No worries, perfectly legitimate question.
Multiply blend is one of several "Effects" you can add to objects or layers.
There are two ways to add an effect to an object:
- Project panel: In the project panel, in the object folder, right-click the Tilemap object, and choose "Effects..."
- Property panel: In the layout, select the Tilemap object, and in the property panel, in the "Effects" section, click the blue "Effects" link.
Once you have the Effect window open, click the plus
button to add an new effect.
The effect list should open. In the "Blend" category choose "Multiply".
And that should do it.
If you use multiply to overlay color blocks on the ANSI character grid, you'll probably want the ANSI tiles to be white characters on a black background. This way after multiplying them they will be colored characters on a black background.
The Multiply blend is going to "multiply" color tile RGB values into the ANSI tile RGB values.
For blending purposes, the RGB values of pixels are treated as ranging from 0.0 (black) to 1.0 (Max).
White is RGB( 1 , 1 , 1 ).
Black is RGB( 0 , 0 , 0 ).
Red is RGB( 1 , 0 , 0 ).
Gray is RGB( 0.5 , 0.5 , 0.5 ).
So if you multiply white (1,1,1) by any other color, the result is that other color.
e.g. (Note: Here I'm using the font-color to differentiate the first color from the second color, rather than to show RGB channel color.)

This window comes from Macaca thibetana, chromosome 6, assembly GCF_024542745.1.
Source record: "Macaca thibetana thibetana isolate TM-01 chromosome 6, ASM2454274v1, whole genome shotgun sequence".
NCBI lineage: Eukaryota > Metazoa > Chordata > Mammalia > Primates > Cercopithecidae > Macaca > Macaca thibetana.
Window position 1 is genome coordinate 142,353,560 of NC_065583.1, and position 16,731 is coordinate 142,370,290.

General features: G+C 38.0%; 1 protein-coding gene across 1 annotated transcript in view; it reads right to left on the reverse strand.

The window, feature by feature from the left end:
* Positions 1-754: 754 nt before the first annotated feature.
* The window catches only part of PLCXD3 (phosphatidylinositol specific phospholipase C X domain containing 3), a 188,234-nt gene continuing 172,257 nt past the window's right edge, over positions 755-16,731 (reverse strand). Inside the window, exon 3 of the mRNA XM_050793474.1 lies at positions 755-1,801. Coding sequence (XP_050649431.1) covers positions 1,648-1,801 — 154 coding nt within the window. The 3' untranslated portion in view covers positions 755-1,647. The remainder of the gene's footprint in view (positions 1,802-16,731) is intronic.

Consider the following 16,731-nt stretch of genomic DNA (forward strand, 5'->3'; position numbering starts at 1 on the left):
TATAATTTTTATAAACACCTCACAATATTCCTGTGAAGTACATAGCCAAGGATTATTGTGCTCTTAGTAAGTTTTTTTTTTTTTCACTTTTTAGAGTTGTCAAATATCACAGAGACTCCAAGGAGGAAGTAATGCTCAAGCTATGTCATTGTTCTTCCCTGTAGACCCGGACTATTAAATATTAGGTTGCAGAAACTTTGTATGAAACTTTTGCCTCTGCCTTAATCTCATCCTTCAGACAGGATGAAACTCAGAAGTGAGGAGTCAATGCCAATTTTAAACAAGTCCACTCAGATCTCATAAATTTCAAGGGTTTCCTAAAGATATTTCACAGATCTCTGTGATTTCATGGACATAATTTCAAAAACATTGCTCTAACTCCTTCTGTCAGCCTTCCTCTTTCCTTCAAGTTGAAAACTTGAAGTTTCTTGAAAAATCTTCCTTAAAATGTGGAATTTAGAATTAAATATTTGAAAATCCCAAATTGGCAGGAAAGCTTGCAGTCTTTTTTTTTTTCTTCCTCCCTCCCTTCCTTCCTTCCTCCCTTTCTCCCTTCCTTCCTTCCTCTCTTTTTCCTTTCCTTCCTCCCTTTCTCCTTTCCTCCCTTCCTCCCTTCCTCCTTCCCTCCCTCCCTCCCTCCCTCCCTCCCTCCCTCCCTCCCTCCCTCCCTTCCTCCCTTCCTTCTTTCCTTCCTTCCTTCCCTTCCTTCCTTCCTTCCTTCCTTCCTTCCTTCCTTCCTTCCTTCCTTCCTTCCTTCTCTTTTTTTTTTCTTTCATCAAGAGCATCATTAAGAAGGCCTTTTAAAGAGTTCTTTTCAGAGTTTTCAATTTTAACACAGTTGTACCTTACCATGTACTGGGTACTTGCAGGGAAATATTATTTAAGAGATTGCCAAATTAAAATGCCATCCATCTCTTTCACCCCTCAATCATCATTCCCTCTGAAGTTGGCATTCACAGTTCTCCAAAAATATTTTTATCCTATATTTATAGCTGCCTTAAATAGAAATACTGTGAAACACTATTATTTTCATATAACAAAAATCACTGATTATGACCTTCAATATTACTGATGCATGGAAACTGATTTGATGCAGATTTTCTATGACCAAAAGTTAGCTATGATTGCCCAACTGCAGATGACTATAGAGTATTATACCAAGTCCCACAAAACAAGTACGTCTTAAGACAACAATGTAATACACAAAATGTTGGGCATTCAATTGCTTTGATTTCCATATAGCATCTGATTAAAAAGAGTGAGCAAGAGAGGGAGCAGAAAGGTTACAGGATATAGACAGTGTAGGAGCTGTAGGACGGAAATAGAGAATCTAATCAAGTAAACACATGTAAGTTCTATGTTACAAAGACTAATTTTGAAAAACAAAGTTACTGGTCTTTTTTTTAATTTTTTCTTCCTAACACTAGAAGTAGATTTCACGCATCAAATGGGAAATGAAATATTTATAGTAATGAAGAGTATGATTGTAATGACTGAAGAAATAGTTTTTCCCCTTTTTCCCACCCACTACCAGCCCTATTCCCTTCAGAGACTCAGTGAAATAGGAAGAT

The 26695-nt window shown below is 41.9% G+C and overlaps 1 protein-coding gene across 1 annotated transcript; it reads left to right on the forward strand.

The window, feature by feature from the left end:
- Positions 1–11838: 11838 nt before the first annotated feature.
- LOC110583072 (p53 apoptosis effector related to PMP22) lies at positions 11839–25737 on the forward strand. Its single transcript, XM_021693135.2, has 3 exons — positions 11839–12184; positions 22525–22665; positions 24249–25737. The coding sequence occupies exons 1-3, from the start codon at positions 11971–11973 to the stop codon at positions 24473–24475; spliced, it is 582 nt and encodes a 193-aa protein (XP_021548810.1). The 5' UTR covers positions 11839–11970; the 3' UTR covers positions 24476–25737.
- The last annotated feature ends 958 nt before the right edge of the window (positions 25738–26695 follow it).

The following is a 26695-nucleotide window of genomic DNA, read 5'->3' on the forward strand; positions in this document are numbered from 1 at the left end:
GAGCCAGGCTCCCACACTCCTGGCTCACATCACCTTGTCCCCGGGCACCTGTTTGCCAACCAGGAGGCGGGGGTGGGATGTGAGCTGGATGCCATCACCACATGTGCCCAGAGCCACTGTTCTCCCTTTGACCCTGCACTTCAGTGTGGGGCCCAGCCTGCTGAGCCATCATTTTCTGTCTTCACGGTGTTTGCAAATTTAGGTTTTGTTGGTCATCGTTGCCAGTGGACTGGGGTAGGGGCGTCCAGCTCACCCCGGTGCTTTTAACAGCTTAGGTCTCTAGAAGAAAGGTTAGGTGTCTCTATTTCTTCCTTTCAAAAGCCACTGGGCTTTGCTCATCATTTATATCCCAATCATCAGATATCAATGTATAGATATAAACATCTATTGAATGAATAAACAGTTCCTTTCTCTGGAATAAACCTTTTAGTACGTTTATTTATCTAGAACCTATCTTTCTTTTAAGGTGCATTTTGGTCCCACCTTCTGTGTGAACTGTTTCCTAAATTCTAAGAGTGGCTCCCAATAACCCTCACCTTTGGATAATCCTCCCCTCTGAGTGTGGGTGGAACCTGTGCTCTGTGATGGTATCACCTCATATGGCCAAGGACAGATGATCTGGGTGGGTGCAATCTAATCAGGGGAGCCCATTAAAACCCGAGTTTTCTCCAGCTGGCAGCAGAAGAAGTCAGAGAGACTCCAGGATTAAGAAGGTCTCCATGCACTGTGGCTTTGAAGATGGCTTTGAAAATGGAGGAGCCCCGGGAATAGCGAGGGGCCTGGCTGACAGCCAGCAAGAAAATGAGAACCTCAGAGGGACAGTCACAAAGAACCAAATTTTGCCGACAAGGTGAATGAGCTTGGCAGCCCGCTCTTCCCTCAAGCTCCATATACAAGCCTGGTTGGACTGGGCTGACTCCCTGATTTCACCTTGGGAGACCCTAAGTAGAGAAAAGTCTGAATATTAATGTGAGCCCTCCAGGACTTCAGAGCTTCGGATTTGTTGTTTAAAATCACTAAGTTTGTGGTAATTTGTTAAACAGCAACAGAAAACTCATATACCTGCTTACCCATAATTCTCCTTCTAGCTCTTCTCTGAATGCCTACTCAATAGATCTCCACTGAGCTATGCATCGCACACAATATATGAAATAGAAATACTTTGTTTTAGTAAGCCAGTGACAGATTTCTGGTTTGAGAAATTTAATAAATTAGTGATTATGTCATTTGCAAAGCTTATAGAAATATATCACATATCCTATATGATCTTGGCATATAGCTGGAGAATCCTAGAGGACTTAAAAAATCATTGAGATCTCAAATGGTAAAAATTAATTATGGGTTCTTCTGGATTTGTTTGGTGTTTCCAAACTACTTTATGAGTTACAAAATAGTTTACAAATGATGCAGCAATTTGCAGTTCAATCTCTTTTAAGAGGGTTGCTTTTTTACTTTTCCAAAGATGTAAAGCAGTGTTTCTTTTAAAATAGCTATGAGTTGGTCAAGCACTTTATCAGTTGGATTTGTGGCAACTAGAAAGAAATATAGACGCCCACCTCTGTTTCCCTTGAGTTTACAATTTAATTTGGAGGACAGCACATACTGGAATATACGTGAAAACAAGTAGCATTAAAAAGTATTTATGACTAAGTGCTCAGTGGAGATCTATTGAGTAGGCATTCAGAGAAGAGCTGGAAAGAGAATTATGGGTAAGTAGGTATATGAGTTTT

white (1,1,1) * red (1,0,0)
= (1*1 , 0*1 , 0*1)
which = (1 , 0 , 0)
which is red.
Likewise, if you multiply black (0,0,0) with any color, the result is always black, because each channel gets multiplied by 0.
So if you think about it, whenever you multiply two colors together, the resulting RGB values for a given pixel will never be brighter than the input values, as you'll always be multiplying values in the 0 to 1 range.
Practically speaking, the effect of multiply blend is like projecting a colored light onto a colored texture.
Projecting white light onto a colored texture just shows the texture.
Projecting "black" light (no light) results in solid blackness, for obvious reasons.
Projecting red light results in green and blue features not being visible, as they'll have an intensity of zero. Essentially, what you'd expect from viewing the texture under red light.
Side note, for some reason Construct 2's text objects look kind of weird if you add any blend-with-background type effects to your game, but only in the editor. They'll still look fine at runtime.